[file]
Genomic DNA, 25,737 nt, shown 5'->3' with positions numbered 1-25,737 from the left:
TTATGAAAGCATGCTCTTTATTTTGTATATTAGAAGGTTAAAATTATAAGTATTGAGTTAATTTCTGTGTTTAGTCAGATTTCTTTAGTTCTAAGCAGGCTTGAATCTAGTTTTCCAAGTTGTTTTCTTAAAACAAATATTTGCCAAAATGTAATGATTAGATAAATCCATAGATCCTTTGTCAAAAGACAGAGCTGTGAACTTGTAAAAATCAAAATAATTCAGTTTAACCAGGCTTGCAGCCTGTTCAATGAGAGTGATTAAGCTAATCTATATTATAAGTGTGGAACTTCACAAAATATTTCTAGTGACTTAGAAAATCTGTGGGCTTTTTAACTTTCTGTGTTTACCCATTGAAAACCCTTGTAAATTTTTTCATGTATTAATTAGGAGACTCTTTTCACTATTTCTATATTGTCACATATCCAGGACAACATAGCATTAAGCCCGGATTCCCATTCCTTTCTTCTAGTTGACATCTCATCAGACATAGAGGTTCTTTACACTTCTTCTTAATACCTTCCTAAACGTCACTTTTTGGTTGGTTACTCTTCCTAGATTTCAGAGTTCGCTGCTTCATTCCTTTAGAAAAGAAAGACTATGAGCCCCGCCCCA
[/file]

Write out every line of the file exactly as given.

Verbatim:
Genomic DNA, 25,737 nt, shown 5'->3' with positions numbered 1-25,737 from the left:
TTATGAAAGCATGCTCTTTATTTTGTATATTAGAAGGTTAAAATTATAAGTATTGAGTTAATTTCTGTGTTTAGTCAGATTTCTTTAGTTCTAAGCAGGCTTGAATCTAGTTTTCCAAGTTGTTTTCTTAAAACAAATATTTGCCAAAATGTAATGATTAGATAAATCCATAGATCCTTTGTCAAAAGACAGAGCTGTGAACTTGTAAAAATCAAAATAATTCAGTTTAACCAGGCTTGCAGCCTGTTCAATGAGAGTGATTAAGCTAATCTATATTATAAGTGTGGAACTTCACAAAATATTTCTAGTGACTTAGAAAATCTGTGGGCTTTTTAACTTTCTGTGTTTACCCATTGAAAACCCTTGTAAATTTTTTCATGTATTAATTAGGAGACTCTTTTCACTATTTCTATATTGTCACATATCCAGGACAACATAGCATTAAGCCCGGATTCCCATTCCTTTCTTCTAGTTGACATCTCATCAGACATAGAGGTTCTTTACACTTCTTCTTAATACCTTCCTAAACGTCACTTTTTGGTTGGTTACTCTTCCTAGATTTCAGAGTTCGCTGCTTCATTCCTTTAGAAAAGAAAGACTATGAGCCCCGCCCCA